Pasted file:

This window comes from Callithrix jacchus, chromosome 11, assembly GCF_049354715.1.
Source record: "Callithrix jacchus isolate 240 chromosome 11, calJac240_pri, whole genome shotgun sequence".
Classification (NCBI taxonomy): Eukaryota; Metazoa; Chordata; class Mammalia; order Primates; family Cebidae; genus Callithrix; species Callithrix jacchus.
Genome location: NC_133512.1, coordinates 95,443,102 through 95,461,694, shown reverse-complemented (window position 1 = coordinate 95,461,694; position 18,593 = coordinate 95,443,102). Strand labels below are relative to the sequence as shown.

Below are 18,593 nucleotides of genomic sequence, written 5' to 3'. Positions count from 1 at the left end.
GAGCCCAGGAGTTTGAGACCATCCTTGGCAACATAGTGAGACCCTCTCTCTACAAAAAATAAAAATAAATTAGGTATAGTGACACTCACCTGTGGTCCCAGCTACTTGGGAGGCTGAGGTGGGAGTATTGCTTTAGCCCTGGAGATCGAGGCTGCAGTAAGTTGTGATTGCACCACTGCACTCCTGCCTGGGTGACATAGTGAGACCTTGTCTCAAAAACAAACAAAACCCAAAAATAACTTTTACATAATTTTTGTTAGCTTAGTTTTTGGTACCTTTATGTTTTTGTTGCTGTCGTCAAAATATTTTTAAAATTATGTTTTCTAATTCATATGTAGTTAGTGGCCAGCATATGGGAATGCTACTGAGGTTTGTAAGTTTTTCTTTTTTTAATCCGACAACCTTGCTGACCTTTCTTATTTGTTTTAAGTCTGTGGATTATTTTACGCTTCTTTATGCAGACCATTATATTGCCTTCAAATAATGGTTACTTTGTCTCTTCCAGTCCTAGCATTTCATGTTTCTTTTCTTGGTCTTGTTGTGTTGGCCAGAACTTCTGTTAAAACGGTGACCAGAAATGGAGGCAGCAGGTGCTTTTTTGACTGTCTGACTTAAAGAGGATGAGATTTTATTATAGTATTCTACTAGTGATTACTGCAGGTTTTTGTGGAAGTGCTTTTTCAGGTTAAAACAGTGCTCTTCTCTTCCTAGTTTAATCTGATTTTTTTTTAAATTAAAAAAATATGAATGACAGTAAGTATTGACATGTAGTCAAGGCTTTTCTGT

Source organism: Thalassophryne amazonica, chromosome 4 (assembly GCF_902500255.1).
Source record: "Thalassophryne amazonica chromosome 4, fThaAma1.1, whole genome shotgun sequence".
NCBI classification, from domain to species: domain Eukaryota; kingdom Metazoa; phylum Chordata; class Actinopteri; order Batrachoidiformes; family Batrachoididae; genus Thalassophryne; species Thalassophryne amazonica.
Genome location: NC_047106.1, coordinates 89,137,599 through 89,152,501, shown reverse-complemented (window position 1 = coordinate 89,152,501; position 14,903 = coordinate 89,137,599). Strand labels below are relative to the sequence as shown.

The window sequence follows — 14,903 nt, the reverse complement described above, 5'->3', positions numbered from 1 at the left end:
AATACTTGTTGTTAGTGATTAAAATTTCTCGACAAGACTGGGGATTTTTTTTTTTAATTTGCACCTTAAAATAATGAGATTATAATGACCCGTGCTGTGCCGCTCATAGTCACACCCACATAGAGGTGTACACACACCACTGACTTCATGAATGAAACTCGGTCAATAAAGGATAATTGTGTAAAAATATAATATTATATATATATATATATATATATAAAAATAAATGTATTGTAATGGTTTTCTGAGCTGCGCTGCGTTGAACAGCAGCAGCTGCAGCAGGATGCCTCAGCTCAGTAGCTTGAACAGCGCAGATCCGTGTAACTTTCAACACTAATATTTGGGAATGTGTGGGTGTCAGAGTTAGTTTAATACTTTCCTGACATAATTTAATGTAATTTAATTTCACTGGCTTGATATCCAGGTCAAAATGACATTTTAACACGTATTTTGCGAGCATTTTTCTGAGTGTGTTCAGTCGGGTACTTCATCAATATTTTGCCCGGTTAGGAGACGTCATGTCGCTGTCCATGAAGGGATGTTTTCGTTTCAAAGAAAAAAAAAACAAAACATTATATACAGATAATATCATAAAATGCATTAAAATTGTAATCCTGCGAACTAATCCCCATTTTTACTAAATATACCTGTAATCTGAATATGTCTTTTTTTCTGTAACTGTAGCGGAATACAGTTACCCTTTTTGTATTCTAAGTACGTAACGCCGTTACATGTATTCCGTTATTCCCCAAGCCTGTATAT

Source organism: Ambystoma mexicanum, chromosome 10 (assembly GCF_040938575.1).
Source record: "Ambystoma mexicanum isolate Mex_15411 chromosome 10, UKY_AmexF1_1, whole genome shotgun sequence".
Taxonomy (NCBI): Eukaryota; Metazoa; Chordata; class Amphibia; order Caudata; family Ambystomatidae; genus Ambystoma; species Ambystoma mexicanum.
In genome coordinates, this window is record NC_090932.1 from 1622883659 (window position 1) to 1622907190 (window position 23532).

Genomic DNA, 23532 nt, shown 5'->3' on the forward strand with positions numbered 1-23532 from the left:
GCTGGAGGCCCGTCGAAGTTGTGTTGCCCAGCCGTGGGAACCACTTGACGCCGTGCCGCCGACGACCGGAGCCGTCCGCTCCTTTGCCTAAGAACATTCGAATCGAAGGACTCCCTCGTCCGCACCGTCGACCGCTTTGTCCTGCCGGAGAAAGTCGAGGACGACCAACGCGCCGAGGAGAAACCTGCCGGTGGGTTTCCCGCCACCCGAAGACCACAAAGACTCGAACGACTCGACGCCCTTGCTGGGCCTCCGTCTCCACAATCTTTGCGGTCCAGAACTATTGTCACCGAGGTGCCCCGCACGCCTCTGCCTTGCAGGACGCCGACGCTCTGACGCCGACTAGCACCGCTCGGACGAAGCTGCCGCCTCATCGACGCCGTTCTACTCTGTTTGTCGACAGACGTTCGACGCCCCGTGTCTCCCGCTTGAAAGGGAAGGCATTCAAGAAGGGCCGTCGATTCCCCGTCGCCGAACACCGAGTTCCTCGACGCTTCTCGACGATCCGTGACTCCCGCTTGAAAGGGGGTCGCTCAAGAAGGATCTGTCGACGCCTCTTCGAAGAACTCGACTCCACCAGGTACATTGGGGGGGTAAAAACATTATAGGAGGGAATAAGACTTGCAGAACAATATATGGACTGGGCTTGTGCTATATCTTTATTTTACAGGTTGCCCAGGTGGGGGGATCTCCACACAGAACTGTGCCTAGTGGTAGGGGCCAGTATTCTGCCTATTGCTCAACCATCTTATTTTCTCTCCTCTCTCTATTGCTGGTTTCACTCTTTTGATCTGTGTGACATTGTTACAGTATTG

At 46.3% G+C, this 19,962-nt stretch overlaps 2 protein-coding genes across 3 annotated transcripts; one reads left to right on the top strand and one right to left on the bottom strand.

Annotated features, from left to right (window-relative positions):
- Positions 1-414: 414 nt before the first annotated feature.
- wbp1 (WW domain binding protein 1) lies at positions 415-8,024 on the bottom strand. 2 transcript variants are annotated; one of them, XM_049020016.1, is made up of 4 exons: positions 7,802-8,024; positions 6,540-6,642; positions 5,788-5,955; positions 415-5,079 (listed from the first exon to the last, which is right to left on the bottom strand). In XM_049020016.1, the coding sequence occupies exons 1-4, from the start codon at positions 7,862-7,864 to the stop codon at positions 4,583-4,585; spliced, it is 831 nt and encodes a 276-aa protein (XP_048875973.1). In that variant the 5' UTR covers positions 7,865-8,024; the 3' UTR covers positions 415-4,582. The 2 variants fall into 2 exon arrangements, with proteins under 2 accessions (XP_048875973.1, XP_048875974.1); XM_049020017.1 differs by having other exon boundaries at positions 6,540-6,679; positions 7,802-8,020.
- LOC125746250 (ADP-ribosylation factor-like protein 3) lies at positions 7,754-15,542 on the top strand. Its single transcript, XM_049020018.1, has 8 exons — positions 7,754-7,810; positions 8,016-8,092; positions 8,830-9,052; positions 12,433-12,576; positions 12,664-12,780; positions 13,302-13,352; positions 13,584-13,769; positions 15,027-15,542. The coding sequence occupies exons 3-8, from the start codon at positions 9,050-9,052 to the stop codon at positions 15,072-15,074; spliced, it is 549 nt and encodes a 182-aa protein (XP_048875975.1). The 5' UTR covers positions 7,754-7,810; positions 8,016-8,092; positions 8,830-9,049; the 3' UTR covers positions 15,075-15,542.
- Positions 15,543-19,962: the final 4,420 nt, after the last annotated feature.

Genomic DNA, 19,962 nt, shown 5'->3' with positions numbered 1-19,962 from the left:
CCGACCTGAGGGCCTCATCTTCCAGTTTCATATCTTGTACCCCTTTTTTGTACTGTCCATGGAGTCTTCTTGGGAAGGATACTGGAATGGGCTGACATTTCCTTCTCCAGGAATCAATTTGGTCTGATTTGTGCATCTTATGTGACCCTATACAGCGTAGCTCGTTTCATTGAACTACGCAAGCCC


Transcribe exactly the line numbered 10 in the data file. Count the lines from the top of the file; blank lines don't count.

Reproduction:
Genome location: NC_047106.1, coordinates 89,137,599 through 89,152,501, shown reverse-complemented (window position 1 = coordinate 89,152,501; position 14,903 = coordinate 89,137,599). Strand labels below are relative to the sequence as shown.